Objective: To determine the effect of primary care status on decision making in the pediatric emergency department (ED). Setting: Urban tertiary care children's hospital. Design: Examining physicians prospectively completed questionnaires describing the presence of and their familiarity with patients' primary care providers (PCPs), as well as several relevant clinical factors. Patients: We prospectively surveyed care for patients with triage temperature of 38.5°C or higher or symptoms of gastroenteritis between August 1, 1999, and February 15, 2000. Outcome Measures: Intravenous fluid use, hospital admission status, rates of diagnostic testing and interventions, mean total costs, and length of ED stay. Results: Among 1166 nonreferred patients, no PCP was identified for 164 patients and PCPs for 1002. The groups did not differ on ethnicity, mean age-adjusted vital signs, triage category, initial appearance, patient care setting (main ED or urgent care clinic), time of day, day of week, certainty of diagnosis, or perceived importance of follow-up. Mean unadjusted direct hospital costs for diagnostic testing were significantly higher for the group without PCPs, $23 vs $16. In regression models controlling for age, ethnicity, insurance status, patient care setting, ED attending physician, temperature, and initial appearance, the absence of a PCP was associated with an increased likelihood of diagnostic testing. Compared with a subset of the cohort with PCPs who were familiar to the treating physicians, the group without PCPs also had a significantly higher rate of intravenous fluid administration. Conclusion: In this patient population, ED physicians may vary their assessment and management decisions based on primary care status.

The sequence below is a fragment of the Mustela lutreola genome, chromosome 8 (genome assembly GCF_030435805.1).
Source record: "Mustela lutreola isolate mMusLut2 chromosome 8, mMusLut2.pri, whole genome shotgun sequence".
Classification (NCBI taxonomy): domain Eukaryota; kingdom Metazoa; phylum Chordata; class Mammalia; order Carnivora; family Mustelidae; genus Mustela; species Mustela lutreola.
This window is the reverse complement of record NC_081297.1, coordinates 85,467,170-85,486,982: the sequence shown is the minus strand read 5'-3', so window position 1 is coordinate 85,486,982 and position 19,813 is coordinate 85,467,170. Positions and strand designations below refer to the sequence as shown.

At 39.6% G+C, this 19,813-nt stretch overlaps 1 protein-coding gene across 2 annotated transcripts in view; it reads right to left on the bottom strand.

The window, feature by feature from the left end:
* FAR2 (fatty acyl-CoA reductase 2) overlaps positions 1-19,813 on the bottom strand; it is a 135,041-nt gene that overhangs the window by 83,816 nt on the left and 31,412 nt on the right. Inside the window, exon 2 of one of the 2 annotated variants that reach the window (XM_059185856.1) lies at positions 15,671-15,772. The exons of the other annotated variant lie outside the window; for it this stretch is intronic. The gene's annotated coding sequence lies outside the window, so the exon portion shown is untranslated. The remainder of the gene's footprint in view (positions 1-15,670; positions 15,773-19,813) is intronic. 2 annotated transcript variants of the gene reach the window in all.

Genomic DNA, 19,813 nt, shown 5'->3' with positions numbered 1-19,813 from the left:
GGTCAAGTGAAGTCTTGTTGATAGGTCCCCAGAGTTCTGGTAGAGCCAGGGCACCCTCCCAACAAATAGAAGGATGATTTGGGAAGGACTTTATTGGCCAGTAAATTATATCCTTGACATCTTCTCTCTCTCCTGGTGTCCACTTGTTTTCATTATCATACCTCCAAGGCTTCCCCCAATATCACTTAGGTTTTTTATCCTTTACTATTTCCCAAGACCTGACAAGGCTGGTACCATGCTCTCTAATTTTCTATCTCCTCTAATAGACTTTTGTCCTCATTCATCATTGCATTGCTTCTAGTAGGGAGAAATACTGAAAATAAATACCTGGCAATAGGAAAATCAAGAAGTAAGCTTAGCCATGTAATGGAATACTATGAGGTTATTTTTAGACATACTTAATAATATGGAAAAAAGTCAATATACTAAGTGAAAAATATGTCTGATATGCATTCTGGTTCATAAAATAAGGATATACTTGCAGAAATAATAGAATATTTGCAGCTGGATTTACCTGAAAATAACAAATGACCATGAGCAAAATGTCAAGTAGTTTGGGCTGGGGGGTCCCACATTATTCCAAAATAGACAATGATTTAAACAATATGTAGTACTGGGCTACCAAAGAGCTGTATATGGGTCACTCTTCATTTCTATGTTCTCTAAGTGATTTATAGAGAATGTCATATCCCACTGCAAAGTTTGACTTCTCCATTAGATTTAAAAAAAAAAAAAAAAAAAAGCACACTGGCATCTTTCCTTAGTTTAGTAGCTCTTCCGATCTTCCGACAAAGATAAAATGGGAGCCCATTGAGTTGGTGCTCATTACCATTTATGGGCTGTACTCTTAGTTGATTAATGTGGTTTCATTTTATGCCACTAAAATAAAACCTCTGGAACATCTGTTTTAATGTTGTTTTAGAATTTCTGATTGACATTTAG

ASJC Scopus subject areas
- Pediatrics, Perinatology, and Child Health